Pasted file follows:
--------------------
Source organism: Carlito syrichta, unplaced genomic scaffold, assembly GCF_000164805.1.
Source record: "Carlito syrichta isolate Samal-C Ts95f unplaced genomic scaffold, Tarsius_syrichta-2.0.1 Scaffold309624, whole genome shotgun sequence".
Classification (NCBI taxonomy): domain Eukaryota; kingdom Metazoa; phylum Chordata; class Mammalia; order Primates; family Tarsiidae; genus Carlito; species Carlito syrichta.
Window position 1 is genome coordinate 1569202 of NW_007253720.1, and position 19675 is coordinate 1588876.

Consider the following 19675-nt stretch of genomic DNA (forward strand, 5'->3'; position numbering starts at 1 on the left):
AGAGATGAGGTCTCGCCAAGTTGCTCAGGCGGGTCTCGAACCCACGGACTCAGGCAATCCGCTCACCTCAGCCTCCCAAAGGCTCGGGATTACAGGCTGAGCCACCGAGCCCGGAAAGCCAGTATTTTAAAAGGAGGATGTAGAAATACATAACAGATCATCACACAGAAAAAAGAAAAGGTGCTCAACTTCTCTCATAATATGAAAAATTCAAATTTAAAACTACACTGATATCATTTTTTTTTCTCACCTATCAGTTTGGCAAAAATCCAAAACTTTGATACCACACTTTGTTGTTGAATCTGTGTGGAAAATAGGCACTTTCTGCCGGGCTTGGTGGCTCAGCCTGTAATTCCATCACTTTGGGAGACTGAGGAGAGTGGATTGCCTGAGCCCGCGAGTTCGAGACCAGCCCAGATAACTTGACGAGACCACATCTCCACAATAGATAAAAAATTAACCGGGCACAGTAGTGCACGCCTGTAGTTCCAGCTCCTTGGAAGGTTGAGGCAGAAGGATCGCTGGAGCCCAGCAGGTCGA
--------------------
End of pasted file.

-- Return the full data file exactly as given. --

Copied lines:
Source organism: Carlito syrichta, unplaced genomic scaffold, assembly GCF_000164805.1.
Source record: "Carlito syrichta isolate Samal-C Ts95f unplaced genomic scaffold, Tarsius_syrichta-2.0.1 Scaffold309624, whole genome shotgun sequence".
Classification (NCBI taxonomy): domain Eukaryota; kingdom Metazoa; phylum Chordata; class Mammalia; order Primates; family Tarsiidae; genus Carlito; species Carlito syrichta.
Window position 1 is genome coordinate 1569202 of NW_007253720.1, and position 19675 is coordinate 1588876.

Consider the following 19675-nt stretch of genomic DNA (forward strand, 5'->3'; position numbering starts at 1 on the left):
AGAGATGAGGTCTCGCCAAGTTGCTCAGGCGGGTCTCGAACCCACGGACTCAGGCAATCCGCTCACCTCAGCCTCCCAAAGGCTCGGGATTACAGGCTGAGCCACCGAGCCCGGAAAGCCAGTATTTTAAAAGGAGGATGTAGAAATACATAACAGATCATCACACAGAAAAAAGAAAAGGTGCTCAACTTCTCTCATAATATGAAAAATTCAAATTTAAAACTACACTGATATCATTTTTTTTTCTCACCTATCAGTTTGGCAAAAATCCAAAACTTTGATACCACACTTTGTTGTTGAATCTGTGTGGAAAATAGGCACTTTCTGCCGGGCTTGGTGGCTCAGCCTGTAATTCCATCACTTTGGGAGACTGAGGAGAGTGGATTGCCTGAGCCCGCGAGTTCGAGACCAGCCCAGATAACTTGACGAGACCACATCTCCACAATAGATAAAAAATTAACCGGGCACAGTAGTGCACGCCTGTAGTTCCAGCTCCTTGGAAGGTTGAGGCAGAAGGATCGCTGGAGCCCAGCAGGTCGA